As many of you know, I have segued into filmmaking. As a still photographer, I was always interested in film, but never had the opportunity. When then Mississippi Governor Haley Barbour told the Weekly Standard that the integration of the public schools in his hometown of Yazoo City had gone smoothly because the Citizen's Council had kept out the Klan, I was intrigued. My father had also grown up in Yazoo City and written extensively about race relations and the integration of the schools in 1970. I thought revisiting the integration of the schools would make a great still photography project. However when Barbour decided not to run for president in 2012, I realized it would work better as a film. I worked on the Yazoo project for three and a half years before premiering in January 2015. I subsequently produced several more films and have actively explored a variety of subjects.
Since its release in 2015, "Yazoo Revisited" has been shown at more than a dozen film festivals across the country, including the Clarksdale Film Festival, the Oxford Film Festival, and the Sun and Sands Film Festival in Mississippi; the New Orleans Film Festival and Cinema on the Bayou in Louisiana; Indie Grits, in Columbia, South Carolina, the Orlando Film Festival, the Macon Film Festival, the Kansas International Film Festival, and the San Antonio Film Festival. It won the Most Transformative Film Award at the Crossroads Film Festival and second place for Documentary Feature at the Lake Charles Film Festival. "Yazoo Revisited" also won a Special Recognition/Awards of Merit from the IndieFEST Film Award and the Impact Docs Awards, an Award of Merit from the Accolade Global Film Competition, and a Bronze Award from the Spotlight Documentary Film Awards. To purchase a DVD of the film, complete with extras and extended interviews, please visit the Store, or visit the vendors listed below. If you would like information on licensing "Yazoo Revisited" for educational use--Public Performance Rights (PPR), a Digital Site License (DSL) or a Streaming License--or bringing me to your campus to lecture and screen the film, please contact me directly.
Yazoo Update - The DVD of Yazoo Revisited is available for $19.95, plus shipping! Get your copy today. Personal use and domestic orders only. The DVD includes the broadcast version of the film PLUS extended interviews with many of my subjects, including several who were not included in the final edit of the film. You can purchase your copy from the site store. The DVD is also be available at the following locations in Mississippi:
The Two Museums Museum of Mississippi History/Mississippi Civil Rights Museum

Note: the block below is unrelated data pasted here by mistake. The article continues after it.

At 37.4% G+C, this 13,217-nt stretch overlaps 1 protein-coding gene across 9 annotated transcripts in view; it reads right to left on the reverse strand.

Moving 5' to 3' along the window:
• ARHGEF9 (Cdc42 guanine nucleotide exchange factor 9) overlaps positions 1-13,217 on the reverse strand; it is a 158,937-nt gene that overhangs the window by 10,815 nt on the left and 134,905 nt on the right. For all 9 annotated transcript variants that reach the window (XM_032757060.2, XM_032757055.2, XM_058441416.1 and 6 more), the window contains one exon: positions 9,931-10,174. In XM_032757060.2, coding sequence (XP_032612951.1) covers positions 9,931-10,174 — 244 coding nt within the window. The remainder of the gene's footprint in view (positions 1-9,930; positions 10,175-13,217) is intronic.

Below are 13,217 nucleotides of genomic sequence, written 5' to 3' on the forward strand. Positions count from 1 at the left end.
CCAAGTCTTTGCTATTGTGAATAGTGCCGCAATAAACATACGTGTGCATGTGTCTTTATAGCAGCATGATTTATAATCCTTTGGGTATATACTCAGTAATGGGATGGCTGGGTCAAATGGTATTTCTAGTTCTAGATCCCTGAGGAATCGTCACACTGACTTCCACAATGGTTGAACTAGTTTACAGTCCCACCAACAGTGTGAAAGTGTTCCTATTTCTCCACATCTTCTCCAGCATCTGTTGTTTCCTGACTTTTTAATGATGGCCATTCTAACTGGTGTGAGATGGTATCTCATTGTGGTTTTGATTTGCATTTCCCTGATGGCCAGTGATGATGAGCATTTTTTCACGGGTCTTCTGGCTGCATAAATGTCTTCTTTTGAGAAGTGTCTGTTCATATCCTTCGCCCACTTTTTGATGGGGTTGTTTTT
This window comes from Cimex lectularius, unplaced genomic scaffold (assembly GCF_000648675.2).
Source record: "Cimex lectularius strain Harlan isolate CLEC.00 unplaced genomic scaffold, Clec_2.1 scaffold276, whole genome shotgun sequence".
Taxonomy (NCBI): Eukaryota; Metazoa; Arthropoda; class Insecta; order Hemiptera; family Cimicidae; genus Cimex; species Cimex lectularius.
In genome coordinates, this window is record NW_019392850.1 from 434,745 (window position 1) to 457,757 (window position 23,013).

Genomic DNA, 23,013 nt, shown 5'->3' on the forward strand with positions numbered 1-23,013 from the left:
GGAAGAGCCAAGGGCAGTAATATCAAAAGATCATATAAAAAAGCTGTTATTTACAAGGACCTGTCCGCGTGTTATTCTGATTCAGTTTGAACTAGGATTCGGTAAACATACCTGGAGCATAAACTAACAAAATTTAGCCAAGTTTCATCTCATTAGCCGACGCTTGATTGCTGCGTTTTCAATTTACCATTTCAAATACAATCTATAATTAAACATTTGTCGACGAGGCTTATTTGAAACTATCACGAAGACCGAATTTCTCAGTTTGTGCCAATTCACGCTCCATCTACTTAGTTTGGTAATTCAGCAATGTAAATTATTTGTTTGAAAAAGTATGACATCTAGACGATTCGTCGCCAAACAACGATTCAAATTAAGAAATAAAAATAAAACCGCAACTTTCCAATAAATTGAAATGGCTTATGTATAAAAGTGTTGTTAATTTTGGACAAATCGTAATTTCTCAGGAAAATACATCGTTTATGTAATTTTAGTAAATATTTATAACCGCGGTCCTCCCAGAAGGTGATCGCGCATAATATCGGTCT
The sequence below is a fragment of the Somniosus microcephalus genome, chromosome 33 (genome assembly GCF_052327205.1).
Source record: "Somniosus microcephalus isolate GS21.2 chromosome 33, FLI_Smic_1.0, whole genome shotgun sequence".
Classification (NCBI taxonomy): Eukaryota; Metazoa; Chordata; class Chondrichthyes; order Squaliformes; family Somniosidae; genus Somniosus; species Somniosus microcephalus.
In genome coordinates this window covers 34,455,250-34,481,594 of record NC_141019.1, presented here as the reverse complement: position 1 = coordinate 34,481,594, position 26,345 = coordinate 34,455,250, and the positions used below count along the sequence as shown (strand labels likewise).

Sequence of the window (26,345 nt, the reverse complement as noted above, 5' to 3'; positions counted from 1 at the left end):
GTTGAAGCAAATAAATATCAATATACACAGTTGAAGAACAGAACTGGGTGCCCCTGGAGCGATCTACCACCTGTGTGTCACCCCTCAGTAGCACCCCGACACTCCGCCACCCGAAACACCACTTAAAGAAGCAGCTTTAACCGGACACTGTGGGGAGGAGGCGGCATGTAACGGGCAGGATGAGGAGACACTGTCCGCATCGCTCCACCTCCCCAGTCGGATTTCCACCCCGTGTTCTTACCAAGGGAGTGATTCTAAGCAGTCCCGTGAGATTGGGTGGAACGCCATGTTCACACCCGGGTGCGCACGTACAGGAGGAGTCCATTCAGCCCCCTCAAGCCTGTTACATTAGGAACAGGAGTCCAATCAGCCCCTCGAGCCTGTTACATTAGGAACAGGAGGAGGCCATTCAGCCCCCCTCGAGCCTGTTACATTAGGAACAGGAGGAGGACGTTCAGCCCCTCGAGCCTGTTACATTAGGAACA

222 North Street
Jackson, Mississippi 39201
The Mississippi Arts and Entertainment Experience (The MAX)
2155 Front Street
Downtown Market Place
231 South Main Street
Yazoo City, Mississippi
Mississippi Museum of Art
380 S. Lamar Street
Cat Head Delta Blues and Folk Art
252 Delta Avenue
160 Courthouse Square
202 Banner Hall
4465 I-55 North
1101 Washington Street
Drawing on a Dream, follows the life of musician and painter Jerry Lee "Duff" Dorrough from Ruleville, Mississippi. Produced as part of the Barefoot Workshops in Clarksdale, Mississippi in September 2011, this piece went viral after Duff collapsed and was taken to the hospital in Jackson with serious health issues. We had 3,000 views the first week and like to think it produced enough good karma to carry Duff through the crisis. He lived another year before passing away in October 2012. We miss him every day. My thanks to my creative partner Susan Allen Liles, and workshop leaders Chander Griffin, Alison Fast, and Teddy Symes. Drawing On A Dream won third place at the 2012 Elgin (Illinois) Short Film Festival. Enjoy.
After I started doing interviews for Yazoo Revisited and had completed Drawing on a Dream, I was approached by Mississippi Public Broadcasting about producing a piece for the 50th anniversary of James Meredith's integration of the University of Mississippi in 1962. Integrating Ole Miss: James Meredith and Beyond aired on MPB in September 2012. It received a special recognition award from the Mississippi Humanities Council, as well as a Telly Award. MPB has removed the complete film from the internet, but you can still stream some of the extras mini-edits and the extended interviews.
I have been working on this short film on my friend Simon Gunning for the past several years. I have known Simon since the mid-1990s and have always admired his paintings. He is a rare breed of artist who not only allows people to watch him work, but actually enjoys the company in the studio. I am still tinkering with the timeline, and have submitted a working edit to several film festivals, so far without any success. I welcome suggestions and ideas.
From a series of interviews conducted by Leslie Parr for the the Journal of American History web project.